Soft Light Layer Dodge & Burn
Ok, so I covered MY preferred method to Dodge & Burn in Photoshop in the last entry. But it seems quite a few people use the more widely known “Soft Light” method so I figured I would cover that today. After all, their are many ways to do just about everything in Photoshop. Just pick a favorite that works best for you.
First off, with your image open, create a new layer above any edits to be sure they are included in the dodge/burn effect. Then change that layers blending mode to Soft Light. In my examples shown, I started by filling the layer in with 50% gray to make my adjustments more visible on the screen. This is not necessary to make the effect work.
Depending on how complex you plan on getting with Dodge or Burn, before you start painting you may want to duplicate the layer we just created and name one Dodge and one Burn, but that is completely up to you. (Shortcut: Create an action to do the above steps for you in one click.) Either way, this tutorial works just fine using a single layer for both dodge and burn or with each on their own layer. Personally, I work with multiple layers most often because it leaves me the option of changing the opacity of each independently.
Now that we have the layers set up, to Burn you simply select the paint brush tool, set it to paint black (or some darker shade of gray) and paint directly on the layer. This will cause it to burn in the areas painted without the nasty color shifting that the pre-CS4 Dodge & Burn tools were known to do. And to Dodge, simply press X (assuming your pallet colors are Black and White) and paint with white or a lighter tone of gray. As I suggested above, using a separate layer for each makes it easier to tone down effects.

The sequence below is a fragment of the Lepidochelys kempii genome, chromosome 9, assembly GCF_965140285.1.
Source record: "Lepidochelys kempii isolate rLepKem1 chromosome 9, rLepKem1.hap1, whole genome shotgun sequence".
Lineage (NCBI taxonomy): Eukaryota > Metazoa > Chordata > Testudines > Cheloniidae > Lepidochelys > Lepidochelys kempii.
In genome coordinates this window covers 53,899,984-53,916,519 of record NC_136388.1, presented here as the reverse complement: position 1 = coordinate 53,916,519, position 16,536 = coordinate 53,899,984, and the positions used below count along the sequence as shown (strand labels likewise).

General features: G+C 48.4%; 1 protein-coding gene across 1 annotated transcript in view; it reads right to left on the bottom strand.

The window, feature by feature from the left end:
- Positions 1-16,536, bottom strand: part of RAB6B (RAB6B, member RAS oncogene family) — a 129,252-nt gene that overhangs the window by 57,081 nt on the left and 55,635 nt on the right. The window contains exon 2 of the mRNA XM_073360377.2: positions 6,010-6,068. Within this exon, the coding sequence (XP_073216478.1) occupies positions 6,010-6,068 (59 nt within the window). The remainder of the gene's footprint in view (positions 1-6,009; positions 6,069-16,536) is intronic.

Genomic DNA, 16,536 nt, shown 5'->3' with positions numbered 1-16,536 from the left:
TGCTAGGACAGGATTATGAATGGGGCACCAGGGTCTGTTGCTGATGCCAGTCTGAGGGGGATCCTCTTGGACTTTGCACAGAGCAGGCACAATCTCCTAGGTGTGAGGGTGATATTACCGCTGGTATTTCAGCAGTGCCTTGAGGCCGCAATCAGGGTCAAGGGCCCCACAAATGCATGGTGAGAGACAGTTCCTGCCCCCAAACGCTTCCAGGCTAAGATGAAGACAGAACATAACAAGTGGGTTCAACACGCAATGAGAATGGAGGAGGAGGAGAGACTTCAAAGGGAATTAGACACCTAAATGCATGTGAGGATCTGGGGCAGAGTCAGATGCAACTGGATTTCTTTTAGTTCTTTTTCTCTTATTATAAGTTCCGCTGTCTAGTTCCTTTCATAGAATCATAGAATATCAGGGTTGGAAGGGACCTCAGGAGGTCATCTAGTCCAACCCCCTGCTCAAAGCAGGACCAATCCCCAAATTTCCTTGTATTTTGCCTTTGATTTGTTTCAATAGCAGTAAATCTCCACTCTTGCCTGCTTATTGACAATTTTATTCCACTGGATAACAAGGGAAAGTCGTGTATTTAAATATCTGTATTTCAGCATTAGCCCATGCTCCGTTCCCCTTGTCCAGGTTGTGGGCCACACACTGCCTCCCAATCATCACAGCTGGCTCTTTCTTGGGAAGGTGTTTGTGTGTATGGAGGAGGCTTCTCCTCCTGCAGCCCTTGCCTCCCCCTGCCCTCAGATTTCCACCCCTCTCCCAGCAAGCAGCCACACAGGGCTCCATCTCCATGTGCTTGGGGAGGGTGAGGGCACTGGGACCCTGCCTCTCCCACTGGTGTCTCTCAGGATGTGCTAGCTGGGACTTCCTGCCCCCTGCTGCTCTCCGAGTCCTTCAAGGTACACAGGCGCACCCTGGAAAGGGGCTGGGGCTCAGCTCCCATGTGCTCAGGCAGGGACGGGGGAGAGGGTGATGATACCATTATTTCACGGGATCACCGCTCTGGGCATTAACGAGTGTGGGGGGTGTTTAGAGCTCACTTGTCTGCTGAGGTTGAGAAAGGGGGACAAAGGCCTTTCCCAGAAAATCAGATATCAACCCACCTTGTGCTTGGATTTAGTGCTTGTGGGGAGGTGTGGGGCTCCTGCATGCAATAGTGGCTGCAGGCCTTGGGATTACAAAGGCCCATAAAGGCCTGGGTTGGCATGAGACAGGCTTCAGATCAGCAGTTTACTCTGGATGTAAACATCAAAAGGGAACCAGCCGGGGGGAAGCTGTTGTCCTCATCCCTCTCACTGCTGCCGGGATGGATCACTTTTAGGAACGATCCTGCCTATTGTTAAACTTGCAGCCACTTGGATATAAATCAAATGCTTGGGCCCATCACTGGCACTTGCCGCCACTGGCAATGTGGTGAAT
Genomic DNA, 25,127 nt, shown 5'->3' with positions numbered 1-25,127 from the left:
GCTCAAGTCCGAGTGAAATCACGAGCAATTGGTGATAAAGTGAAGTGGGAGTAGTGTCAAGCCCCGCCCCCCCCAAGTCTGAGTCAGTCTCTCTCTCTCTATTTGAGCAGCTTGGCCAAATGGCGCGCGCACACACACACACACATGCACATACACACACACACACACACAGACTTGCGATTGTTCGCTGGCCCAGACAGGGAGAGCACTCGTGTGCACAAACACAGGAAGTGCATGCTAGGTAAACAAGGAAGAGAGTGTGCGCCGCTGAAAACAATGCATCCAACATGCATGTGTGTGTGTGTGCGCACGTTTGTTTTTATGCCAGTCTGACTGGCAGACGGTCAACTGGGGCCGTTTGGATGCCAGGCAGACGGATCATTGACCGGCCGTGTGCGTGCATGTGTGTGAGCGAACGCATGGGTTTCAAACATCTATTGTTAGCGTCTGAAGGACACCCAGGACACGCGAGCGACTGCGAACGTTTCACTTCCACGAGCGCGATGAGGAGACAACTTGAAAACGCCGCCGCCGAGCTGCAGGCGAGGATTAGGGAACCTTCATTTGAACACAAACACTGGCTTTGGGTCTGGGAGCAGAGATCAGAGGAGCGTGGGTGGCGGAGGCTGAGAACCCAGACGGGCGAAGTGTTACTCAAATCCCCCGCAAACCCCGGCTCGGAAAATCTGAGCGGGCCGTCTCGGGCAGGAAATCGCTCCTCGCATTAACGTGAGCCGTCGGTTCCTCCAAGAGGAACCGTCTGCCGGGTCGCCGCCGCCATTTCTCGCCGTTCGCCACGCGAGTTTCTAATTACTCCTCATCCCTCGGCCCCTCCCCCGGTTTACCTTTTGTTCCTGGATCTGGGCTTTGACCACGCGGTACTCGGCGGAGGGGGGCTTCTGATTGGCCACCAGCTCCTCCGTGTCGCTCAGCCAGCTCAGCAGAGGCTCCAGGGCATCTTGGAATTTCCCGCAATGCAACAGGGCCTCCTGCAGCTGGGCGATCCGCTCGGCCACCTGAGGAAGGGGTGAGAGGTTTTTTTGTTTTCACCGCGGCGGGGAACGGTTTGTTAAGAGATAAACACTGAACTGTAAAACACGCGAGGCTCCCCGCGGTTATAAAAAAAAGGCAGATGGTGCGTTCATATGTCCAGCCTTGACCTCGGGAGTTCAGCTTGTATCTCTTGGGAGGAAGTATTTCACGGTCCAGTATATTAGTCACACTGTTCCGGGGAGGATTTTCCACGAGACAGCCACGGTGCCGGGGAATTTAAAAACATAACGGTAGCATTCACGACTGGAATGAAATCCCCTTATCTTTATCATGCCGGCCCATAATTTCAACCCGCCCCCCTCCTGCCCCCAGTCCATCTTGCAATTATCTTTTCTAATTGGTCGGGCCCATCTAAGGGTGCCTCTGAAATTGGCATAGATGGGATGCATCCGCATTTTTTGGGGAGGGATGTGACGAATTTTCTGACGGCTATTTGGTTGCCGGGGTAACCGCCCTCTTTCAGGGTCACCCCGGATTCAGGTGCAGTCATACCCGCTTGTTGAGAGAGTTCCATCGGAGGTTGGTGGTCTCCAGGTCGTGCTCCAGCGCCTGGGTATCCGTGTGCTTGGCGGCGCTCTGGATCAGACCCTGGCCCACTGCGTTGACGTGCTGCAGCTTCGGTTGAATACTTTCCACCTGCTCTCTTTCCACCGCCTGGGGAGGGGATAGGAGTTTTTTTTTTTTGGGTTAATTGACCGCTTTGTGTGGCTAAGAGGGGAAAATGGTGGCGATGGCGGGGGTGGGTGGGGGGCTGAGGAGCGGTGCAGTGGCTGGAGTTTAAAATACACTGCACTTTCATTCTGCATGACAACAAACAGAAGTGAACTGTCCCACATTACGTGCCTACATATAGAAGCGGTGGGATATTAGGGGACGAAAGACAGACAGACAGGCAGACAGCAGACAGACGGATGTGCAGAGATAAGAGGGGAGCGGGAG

Alternatively, instead of using the paint brush, you can use the Dodge & Burn tools on the Soft Light layer for the same effect as above. If you use keyboard shortcuts to switch tools, this may save you some time and free up the pallet and paintbrush for other effects. However to make it work you need to fill the Soft Light layer with 50% gray first. (To give the tools something to dodge/burn.) And unless someone wants to show me how I am doing it wrong, I have found that the tool settings (Shadow, Midtones, Highlight) do not function as they would on an image layer when working on the Soft Light layer so I simply use Midtones for everything.
Some of the reasons I prefer the Curves method over the Soft Light method are because I can use the Quick Mask (Q) to quickly toggle on and off what I have dodged or burned while still being able to see the image below. Also with the Curves method, I can easily limit how much I can effectively dodge or burn by limiting how far I drag the curve. Or the other way around, I can drag the curve to have a very strong effect. Or if you want, you can paint in a little bit of contrast by using an S shape curve instead. And lastly, my deep shadows and bright highlight details are protected with the Curves method UNLESS I move those end points up or down on the curve. As for the Soft Light method, it is easier for most people to use because it is easy to understand how it works. Paint white for lighter, paint black for darker. Simple. I use both methods but prefer the Curves method. Try both out, decide what works best for you.